Q: Does the amount of time I give the REALTOR® to sell my home make a big difference?
A: Not always. But understand that many times a salesperson will do some research on you and your home. If an agent finds that you entered into a short listing agreement, they may interpret that as a sign of anxiety to sell – in which case the agent would naturally recommend trying a lower than normal offer for your home.
Q: Won’t the REALTOR® work more quickly to get a home sold with a short term listing?
A: A long term listing will actually help your home sell more quickly than a short term listing. Not only does a short term listing imply that you are anxious to sell – encouraging low-ball offers, but real estate is a dollars and cents business which means that no money is spent until all the risks are weighed. Let’s say for instance, you list your property for 3 months – and two and a half months have gone by. When your real estate office chooses which ads to run – they would choose listings that will be with them for a longer period of time. The office has no way of knowing whether you choose to extend your listing period or not. Therefore they bank on a sure thing.
Q: Won’t I save more money by selling myself without a REALTOR®?
A: You may try to sell your home without a REALTOR® to save a commission, but are you really saving a commission? Let’s take a close look at all the key players. We have our seller, who like anyone else wants to save some money so they decide to sell their home without the use of a REALTOR®. Then we have our For Sale By Owner shopper, who decides to forego using the services, expertise, equipment, negotiating skills, connections and knowledge of a real estate agent – in order to what? Again – save the commission. Are we talking about two separate commissions here? No, there’s only one commission. And serious For Sale By Owner shoppers only shop For Sale By Owner to save this commission. They find a For Sale Buy Owner property that they can live with and knock the commission right off the top of the price. In this situation, you didn’t really save a commission – you just gave it away! Would you rather give this money away to a total stranger or enjoy the benefits of letting an agent handle all of the details?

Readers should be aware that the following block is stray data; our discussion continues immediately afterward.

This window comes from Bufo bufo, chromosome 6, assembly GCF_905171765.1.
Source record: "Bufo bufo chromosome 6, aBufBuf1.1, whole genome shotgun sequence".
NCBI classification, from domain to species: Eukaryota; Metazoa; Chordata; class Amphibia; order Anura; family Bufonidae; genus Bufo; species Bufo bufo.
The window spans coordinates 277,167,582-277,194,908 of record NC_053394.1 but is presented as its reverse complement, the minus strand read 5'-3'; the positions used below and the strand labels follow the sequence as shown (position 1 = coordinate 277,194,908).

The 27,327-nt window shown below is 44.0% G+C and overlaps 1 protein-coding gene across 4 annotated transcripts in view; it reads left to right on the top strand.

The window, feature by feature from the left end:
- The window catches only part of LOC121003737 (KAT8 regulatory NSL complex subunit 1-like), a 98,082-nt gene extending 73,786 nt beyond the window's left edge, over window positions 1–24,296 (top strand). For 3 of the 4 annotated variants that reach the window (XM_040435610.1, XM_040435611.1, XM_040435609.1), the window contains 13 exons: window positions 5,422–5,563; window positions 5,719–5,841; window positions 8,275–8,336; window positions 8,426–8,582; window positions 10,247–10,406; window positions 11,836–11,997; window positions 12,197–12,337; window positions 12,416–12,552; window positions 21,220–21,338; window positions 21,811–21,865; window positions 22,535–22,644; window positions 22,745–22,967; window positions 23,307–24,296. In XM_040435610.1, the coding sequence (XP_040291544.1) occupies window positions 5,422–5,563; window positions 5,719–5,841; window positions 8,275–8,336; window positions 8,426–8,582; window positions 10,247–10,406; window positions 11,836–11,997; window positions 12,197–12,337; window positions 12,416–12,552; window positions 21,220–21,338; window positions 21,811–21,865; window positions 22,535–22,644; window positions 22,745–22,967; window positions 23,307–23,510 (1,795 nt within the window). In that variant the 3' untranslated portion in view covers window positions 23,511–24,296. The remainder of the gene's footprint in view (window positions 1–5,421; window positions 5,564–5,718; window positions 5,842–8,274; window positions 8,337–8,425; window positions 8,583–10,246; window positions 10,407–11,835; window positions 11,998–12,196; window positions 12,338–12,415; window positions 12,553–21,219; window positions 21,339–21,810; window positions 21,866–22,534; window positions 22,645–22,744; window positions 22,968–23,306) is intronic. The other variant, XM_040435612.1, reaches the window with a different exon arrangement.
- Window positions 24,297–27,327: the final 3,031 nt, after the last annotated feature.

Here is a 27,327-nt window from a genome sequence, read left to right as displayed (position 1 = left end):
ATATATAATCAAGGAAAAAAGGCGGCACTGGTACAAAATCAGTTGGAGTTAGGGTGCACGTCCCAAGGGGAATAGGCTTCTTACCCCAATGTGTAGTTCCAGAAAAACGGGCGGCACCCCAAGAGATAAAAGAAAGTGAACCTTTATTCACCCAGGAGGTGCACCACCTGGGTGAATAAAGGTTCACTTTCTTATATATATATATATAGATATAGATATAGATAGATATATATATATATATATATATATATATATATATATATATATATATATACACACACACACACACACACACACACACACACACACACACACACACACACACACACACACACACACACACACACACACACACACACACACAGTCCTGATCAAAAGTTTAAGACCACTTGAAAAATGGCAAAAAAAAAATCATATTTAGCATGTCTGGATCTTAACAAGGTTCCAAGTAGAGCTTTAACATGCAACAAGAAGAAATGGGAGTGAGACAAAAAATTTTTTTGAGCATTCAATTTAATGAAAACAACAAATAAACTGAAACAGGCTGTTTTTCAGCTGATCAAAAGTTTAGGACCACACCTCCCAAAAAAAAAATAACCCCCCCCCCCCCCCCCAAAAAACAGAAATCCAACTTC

Q: Does it make financial sense to sell your home without a REALTOR®?
A: If all you did was put a sign in front of your house and the first person to drive by offered to pay you full price for your home – then Yes – selling your home yourself does make financial sense if you were asking market value for your home. However, very few properties actually sell as a result of the sign in the lawn. The majority of sales come from the various contacts of the real estate agent and efforts such as networking, advertising, delivering flyers, postcards, sending emails, etc. Any of these channels can find that one special buyer, but your odds increase drastically by taking a shotgun approach. Through aggressive internet advertising, running ads in homes magazines, putting a sign in the yard, creating brochures, networking, through sales meetings, and direct mail, REALTORS® are able to maximize the exposure of a property and find the most qualified buyer who is willing to pay the highest price. All of these expenses are necessary to obtain the full market value of a home. And since better than 95% of all properties are sold by real estate agents, these fees are already included in the price of the home – it is not tacked on top of the value of the home.
Q: Can I list high and come down later?